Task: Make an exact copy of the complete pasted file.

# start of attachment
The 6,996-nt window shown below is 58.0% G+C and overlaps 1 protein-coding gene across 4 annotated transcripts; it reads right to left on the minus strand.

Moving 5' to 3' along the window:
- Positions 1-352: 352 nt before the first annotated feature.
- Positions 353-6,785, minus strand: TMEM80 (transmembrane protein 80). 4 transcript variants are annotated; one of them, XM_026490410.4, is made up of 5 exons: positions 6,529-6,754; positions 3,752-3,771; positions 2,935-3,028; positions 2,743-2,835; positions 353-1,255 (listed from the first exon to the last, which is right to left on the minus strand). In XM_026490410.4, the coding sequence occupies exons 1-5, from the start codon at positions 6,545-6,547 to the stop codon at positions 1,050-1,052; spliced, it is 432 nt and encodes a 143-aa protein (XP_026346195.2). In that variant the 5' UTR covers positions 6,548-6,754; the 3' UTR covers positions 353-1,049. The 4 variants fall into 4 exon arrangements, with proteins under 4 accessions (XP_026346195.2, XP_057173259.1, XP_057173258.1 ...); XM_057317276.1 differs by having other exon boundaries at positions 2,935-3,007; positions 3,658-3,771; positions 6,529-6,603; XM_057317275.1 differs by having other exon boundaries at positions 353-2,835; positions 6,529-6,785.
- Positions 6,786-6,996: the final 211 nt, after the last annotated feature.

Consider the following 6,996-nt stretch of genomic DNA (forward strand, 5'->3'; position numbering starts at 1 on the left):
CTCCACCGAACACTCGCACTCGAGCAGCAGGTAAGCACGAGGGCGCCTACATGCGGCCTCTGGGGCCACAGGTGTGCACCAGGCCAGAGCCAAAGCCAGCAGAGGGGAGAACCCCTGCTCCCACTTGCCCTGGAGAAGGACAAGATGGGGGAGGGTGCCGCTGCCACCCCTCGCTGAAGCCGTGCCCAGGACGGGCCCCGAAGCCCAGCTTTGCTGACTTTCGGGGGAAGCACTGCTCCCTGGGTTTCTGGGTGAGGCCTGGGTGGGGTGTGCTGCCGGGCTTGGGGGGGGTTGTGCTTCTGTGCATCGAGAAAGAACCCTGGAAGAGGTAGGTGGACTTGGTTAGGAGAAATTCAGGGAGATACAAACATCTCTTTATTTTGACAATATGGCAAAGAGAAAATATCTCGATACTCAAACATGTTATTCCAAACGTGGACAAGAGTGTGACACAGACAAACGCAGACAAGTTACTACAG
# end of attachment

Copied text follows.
The 6,996-nt window shown below is 58.0% G+C and overlaps 1 protein-coding gene across 4 annotated transcripts; it reads right to left on the minus strand.

Moving 5' to 3' along the window:
- Positions 1-352: 352 nt before the first annotated feature.
- Positions 353-6,785, minus strand: TMEM80 (transmembrane protein 80). 4 transcript variants are annotated; one of them, XM_026490410.4, is made up of 5 exons: positions 6,529-6,754; positions 3,752-3,771; positions 2,935-3,028; positions 2,743-2,835; positions 353-1,255 (listed from the first exon to the last, which is right to left on the minus strand). In XM_026490410.4, the coding sequence occupies exons 1-5, from the start codon at positions 6,545-6,547 to the stop codon at positions 1,050-1,052; spliced, it is 432 nt and encodes a 143-aa protein (XP_026346195.2). In that variant the 5' UTR covers positions 6,548-6,754; the 3' UTR covers positions 353-1,049. The 4 variants fall into 4 exon arrangements, with proteins under 4 accessions (XP_026346195.2, XP_057173259.1, XP_057173258.1 ...); XM_057317276.1 differs by having other exon boundaries at positions 2,935-3,007; positions 3,658-3,771; positions 6,529-6,603; XM_057317275.1 differs by having other exon boundaries at positions 353-2,835; positions 6,529-6,785.
- Positions 6,786-6,996: the final 211 nt, after the last annotated feature.

Consider the following 6,996-nt stretch of genomic DNA (forward strand, 5'->3'; position numbering starts at 1 on the left):
CTCCACCGAACACTCGCACTCGAGCAGCAGGTAAGCACGAGGGCGCCTACATGCGGCCTCTGGGGCCACAGGTGTGCACCAGGCCAGAGCCAAAGCCAGCAGAGGGGAGAACCCCTGCTCCCACTTGCCCTGGAGAAGGACAAGATGGGGGAGGGTGCCGCTGCCACCCCTCGCTGAAGCCGTGCCCAGGACGGGCCCCGAAGCCCAGCTTTGCTGACTTTCGGGGGAAGCACTGCTCCCTGGGTTTCTGGGTGAGGCCTGGGTGGGGTGTGCTGCCGGGCTTGGGGGGGGTTGTGCTTCTGTGCATCGAGAAAGAACCCTGGAAGAGGTAGGTGGACTTGGTTAGGAGAAATTCAGGGAGATACAAACATCTCTTTATTTTGACAATATGGCAAAGAGAAAATATCTCGATACTCAAACATGTTATTCCAAACGTGGACAAGAGTGTGACACAGACAAACGCAGACAAGTTACTACAG